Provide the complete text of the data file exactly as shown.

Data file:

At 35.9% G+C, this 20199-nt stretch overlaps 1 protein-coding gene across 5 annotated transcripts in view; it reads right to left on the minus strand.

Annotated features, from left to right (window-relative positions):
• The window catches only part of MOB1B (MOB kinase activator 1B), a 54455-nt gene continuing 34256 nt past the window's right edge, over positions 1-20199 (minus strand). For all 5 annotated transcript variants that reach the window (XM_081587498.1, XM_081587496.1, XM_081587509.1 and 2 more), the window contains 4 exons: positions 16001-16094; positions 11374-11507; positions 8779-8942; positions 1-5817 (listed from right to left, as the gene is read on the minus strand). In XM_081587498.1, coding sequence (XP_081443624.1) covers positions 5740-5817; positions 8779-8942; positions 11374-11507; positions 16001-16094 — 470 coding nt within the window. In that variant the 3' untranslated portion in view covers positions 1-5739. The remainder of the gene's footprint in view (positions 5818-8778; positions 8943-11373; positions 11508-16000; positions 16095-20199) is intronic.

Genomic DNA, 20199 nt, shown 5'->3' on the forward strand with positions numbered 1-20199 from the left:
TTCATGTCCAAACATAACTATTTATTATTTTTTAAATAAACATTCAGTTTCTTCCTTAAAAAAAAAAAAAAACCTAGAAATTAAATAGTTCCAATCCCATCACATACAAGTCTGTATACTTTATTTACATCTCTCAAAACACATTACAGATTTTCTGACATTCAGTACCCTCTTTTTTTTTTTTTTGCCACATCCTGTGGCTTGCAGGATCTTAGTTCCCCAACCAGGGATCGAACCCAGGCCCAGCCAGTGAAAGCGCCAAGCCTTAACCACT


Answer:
At 35.9% G+C, this 20199-nt stretch overlaps 1 protein-coding gene across 5 annotated transcripts in view; it reads right to left on the minus strand.

Annotated features, from left to right (window-relative positions):
• The window catches only part of MOB1B (MOB kinase activator 1B), a 54455-nt gene continuing 34256 nt past the window's right edge, over positions 1-20199 (minus strand). For all 5 annotated transcript variants that reach the window (XM_081587498.1, XM_081587496.1, XM_081587509.1 and 2 more), the window contains 4 exons: positions 16001-16094; positions 11374-11507; positions 8779-8942; positions 1-5817 (listed from right to left, as the gene is read on the minus strand). In XM_081587498.1, coding sequence (XP_081443624.1) covers positions 5740-5817; positions 8779-8942; positions 11374-11507; positions 16001-16094 — 470 coding nt within the window. In that variant the 3' untranslated portion in view covers positions 1-5739. The remainder of the gene's footprint in view (positions 5818-8778; positions 8943-11373; positions 11508-16000; positions 16095-20199) is intronic.

Genomic DNA, 20199 nt, shown 5'->3' on the forward strand with positions numbered 1-20199 from the left:
TTCATGTCCAAACATAACTATTTATTATTTTTTAAATAAACATTCAGTTTCTTCCTTAAAAAAAAAAAAAAACCTAGAAATTAAATAGTTCCAATCCCATCACATACAAGTCTGTATACTTTATTTACATCTCTCAAAACACATTACAGATTTTCTGACATTCAGTACCCTCTTTTTTTTTTTTTTGCCACATCCTGTGGCTTGCAGGATCTTAGTTCCCCAACCAGGGATCGAACCCAGGCCCAGCCAGTGAAAGCGCCAAGCCTTAACCACT